Eleanor Roosevelt grew up in New York City with her parents Elliot and Anna Roosevelt, and her two brothers, Elliot, Jr. and Hall. Her family was high society New Yorkers commonly known as the "swells". Both of Eleanor's parents died before she was eight years old, leaving her to her maternal grandmother.

Eleanor as a school girl

Eleanor attended finishing school at Allenswood Academy outside of London. At Allenswood,
she learned many tasks of a proper lady. Eleanor looked up to her Headmaster; Marie Souuvestre
was noted for her cultivating independent thinking which she instilled in young women.

"no matter how plain a women may be if the truth and loyalty are stamped upon her face
all will be attracted to her" (Roosevelt-wikipedia)

Eleanor was known for being a very plain girl as a young child. Growing up with her Grandmother
as her gardian, she was sentenced to a plain and ordinary lifestyle. She considered herself ugly.
Many said she was starved for affection and insecure.

"So few people in the world put themselves out to do something themselves for another human being. They will write a letter or draw a check, the will go see someone if it is convenient." (61)
Eleanor Roosevelt felt this way about helping people, as you can see in her later life, she travels world wide doing her part to change the world.
Eleanor as a schoolgirl)

Eleanor and Franklin's wedding

Eleanor married Franklin D. Roosevelt. She was the first lady
from 1933-1945. Although her husband's accomplishments were
more recognized, she had many of her own. Eleanor was an author, public
speaker, politician, and activist. She became a Civil Rights advocate after her
husband's death in 1945. She was co-founder of the Freedom House, and founder
the UN Association of the United States (1943) to advance support for the formation of
the UN. President Harry Truman appointed Eleanor as a delegate to the UN General Assembly
in 1945 and again in 1952. During her time, the UN drafted and approved the Universal Declaration of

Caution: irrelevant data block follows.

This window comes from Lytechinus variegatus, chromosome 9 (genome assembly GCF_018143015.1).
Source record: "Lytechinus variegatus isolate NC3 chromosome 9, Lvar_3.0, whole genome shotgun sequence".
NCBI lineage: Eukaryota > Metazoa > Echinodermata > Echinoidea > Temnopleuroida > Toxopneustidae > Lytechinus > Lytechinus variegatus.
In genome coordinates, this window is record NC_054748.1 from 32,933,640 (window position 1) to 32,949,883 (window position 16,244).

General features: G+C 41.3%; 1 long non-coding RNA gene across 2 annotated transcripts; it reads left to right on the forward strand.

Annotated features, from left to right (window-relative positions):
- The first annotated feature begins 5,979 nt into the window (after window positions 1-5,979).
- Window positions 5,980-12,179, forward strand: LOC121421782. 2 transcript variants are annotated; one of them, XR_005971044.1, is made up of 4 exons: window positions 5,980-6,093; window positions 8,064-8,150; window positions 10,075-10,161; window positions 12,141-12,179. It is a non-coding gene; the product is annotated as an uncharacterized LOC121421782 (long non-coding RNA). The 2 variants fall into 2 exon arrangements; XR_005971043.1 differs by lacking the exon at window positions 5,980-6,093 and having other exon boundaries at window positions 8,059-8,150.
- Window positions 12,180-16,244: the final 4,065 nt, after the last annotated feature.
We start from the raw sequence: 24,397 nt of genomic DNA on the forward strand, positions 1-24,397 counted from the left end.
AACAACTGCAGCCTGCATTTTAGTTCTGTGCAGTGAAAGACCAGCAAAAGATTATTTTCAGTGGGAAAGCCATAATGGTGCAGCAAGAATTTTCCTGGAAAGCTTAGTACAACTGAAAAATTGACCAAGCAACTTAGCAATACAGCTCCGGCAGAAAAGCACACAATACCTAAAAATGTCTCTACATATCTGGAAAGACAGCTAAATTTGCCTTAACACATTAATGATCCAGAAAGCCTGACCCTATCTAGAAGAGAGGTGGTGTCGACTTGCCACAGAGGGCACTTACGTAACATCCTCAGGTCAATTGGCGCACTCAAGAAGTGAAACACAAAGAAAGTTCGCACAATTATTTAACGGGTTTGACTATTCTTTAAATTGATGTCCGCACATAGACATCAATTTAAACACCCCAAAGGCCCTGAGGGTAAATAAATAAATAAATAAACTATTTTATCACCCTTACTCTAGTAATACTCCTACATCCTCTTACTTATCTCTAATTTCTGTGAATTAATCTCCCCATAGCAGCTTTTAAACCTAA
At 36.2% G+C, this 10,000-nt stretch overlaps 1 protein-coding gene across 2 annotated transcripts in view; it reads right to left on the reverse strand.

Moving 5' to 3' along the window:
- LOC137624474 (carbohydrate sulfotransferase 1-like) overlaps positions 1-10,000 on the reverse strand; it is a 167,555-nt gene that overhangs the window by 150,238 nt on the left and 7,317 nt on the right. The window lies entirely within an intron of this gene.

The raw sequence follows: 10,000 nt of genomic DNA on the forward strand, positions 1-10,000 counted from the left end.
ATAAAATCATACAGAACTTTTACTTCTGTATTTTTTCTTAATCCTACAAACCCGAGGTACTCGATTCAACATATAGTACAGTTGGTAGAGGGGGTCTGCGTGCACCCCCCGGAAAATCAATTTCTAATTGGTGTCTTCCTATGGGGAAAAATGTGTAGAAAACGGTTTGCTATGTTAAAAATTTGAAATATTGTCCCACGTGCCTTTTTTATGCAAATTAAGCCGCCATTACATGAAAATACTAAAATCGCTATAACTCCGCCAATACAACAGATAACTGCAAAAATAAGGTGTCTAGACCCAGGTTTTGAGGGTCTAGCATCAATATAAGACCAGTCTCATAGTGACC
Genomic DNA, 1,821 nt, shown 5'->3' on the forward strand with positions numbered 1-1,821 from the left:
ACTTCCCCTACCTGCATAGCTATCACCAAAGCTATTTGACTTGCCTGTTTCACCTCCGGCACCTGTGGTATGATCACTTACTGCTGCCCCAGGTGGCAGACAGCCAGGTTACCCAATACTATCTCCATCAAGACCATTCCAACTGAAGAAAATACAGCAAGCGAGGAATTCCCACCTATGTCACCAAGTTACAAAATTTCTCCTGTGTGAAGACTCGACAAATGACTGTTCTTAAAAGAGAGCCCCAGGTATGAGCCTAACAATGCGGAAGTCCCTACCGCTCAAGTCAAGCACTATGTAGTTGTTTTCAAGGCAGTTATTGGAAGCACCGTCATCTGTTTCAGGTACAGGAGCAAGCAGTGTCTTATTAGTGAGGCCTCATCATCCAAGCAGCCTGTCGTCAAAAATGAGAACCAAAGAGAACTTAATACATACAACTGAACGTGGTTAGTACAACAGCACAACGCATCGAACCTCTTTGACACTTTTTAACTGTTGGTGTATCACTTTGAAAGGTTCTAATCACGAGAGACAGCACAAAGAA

Human Rights.

"So if I may offer a thought in consolation to others who for a time have to live in a "goldfish bowl" don't worry because people know that you do, for the really important things about anyone are what they are and what they think and feel..." (9)
Mrs. Roosevelt said this to describe how many people tend to judge others; that they live in a "goldfish bowl", never escape their small lives. She thought that everyone, even women, should experience life to its fullest.
Even during her husband's presidency, Eleanor kept her plain style and never was addicted to extravegant things the way many tend to be in the presence of wealth. She believed that all men and women have the right to work for a life which they can enjoy; Happiness is the key to everything.
"There are three fundementals for human happiness- love and faith, and work which will produce at least a minimum of material
security. These things must be made possible for all human beings, men and women alike." (15)

" I always want to be moving, indoors and out, and feel sure that I can get what i want more quickly than anyone else." (198)
Mrs. Roosevelt was always busy. She never felt like her job was done to make the world a better place.

In conclusion, Eleanor Roosevelt believed she could conquer the world. Before her death on November 7th, 1962, she did nearly just that. She was named one of the most admired people of the 20th century in Gallup's List of Widely Admired People. She set the standards for women world-wide for all her contributaions to society. Mrs. Rooosevelt thought of people as always struggling to conquer something, but each year they grow fewer and fewer.

"Perhaps that is why some of us do our "'daily dozens"' each morning: we must begin the day in a conquering mood!" (22

Works Cited:
school girl portrait-co-ventures. . <>.
Roosevelt, Eleanor . My Days. : united feature syndicate, inc.,

wedding . wedding.
"The Struggle for Human Rights." Inside American History. Abingdon/Cambridge: Helicon, 2007. History Study Center. ProQuest LLC. 11 Dec. 2009 <>.